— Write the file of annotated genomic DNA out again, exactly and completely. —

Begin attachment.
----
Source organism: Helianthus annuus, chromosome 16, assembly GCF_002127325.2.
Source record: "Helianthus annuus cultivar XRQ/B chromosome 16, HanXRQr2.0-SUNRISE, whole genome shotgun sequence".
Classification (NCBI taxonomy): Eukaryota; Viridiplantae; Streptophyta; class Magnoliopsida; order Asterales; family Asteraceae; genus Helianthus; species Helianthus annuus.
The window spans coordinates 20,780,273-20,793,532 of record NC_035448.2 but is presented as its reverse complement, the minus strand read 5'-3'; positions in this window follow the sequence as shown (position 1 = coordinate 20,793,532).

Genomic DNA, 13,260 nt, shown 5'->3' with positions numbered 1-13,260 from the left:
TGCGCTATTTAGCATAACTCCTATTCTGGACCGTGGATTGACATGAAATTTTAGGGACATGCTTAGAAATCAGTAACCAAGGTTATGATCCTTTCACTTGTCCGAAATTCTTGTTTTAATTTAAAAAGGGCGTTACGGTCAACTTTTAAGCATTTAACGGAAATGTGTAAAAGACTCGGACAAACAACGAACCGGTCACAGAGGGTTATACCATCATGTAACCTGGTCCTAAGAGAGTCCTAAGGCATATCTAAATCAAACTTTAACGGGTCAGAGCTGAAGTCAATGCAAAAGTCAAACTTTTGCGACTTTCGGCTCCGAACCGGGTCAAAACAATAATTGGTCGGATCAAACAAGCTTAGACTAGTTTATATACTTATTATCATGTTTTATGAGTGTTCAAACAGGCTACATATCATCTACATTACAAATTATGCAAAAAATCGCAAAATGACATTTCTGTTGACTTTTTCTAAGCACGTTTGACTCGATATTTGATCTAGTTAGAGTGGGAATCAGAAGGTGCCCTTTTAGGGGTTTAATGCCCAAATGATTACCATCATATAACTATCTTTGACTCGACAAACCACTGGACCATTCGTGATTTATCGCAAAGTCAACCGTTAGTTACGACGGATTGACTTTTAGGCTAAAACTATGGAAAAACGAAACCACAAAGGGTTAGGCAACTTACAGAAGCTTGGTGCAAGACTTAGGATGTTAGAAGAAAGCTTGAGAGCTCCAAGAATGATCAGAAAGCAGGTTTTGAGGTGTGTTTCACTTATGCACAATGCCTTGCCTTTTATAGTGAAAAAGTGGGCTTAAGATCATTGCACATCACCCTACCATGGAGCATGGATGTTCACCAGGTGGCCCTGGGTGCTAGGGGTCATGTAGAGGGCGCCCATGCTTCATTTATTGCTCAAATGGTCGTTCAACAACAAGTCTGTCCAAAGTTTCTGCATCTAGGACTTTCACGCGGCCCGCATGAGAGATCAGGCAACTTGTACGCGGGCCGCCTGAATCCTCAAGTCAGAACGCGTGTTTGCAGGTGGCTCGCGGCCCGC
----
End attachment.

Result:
Source organism: Helianthus annuus, chromosome 16, assembly GCF_002127325.2.
Source record: "Helianthus annuus cultivar XRQ/B chromosome 16, HanXRQr2.0-SUNRISE, whole genome shotgun sequence".
Classification (NCBI taxonomy): Eukaryota; Viridiplantae; Streptophyta; class Magnoliopsida; order Asterales; family Asteraceae; genus Helianthus; species Helianthus annuus.
The window spans coordinates 20,780,273-20,793,532 of record NC_035448.2 but is presented as its reverse complement, the minus strand read 5'-3'; positions in this window follow the sequence as shown (position 1 = coordinate 20,793,532).

Genomic DNA, 13,260 nt, shown 5'->3' with positions numbered 1-13,260 from the left:
TGCGCTATTTAGCATAACTCCTATTCTGGACCGTGGATTGACATGAAATTTTAGGGACATGCTTAGAAATCAGTAACCAAGGTTATGATCCTTTCACTTGTCCGAAATTCTTGTTTTAATTTAAAAAGGGCGTTACGGTCAACTTTTAAGCATTTAACGGAAATGTGTAAAAGACTCGGACAAACAACGAACCGGTCACAGAGGGTTATACCATCATGTAACCTGGTCCTAAGAGAGTCCTAAGGCATATCTAAATCAAACTTTAACGGGTCAGAGCTGAAGTCAATGCAAAAGTCAAACTTTTGCGACTTTCGGCTCCGAACCGGGTCAAAACAATAATTGGTCGGATCAAACAAGCTTAGACTAGTTTATATACTTATTATCATGTTTTATGAGTGTTCAAACAGGCTACATATCATCTACATTACAAATTATGCAAAAAATCGCAAAATGACATTTCTGTTGACTTTTTCTAAGCACGTTTGACTCGATATTTGATCTAGTTAGAGTGGGAATCAGAAGGTGCCCTTTTAGGGGTTTAATGCCCAAATGATTACCATCATATAACTATCTTTGACTCGACAAACCACTGGACCATTCGTGATTTATCGCAAAGTCAACCGTTAGTTACGACGGATTGACTTTTAGGCTAAAACTATGGAAAAACGAAACCACAAAGGGTTAGGCAACTTACAGAAGCTTGGTGCAAGACTTAGGATGTTAGAAGAAAGCTTGAGAGCTCCAAGAATGATCAGAAAGCAGGTTTTGAGGTGTGTTTCACTTATGCACAATGCCTTGCCTTTTATAGTGAAAAAGTGGGCTTAAGATCATTGCACATCACCCTACCATGGAGCATGGATGTTCACCAGGTGGCCCTGGGTGCTAGGGGTCATGTAGAGGGCGCCCATGCTTCATTTATTGCTCAAATGGTCGTTCAACAACAAGTCTGTCCAAAGTTTCTGCATCTAGGACTTTCACGCGGCCCGCATGAGAGATCAGGCAACTTGTACGCGGGCCGCCTGAATCCTCAAGTCAGAACGCGTGTTTGCAGGTGGCTCGCGGCCCGC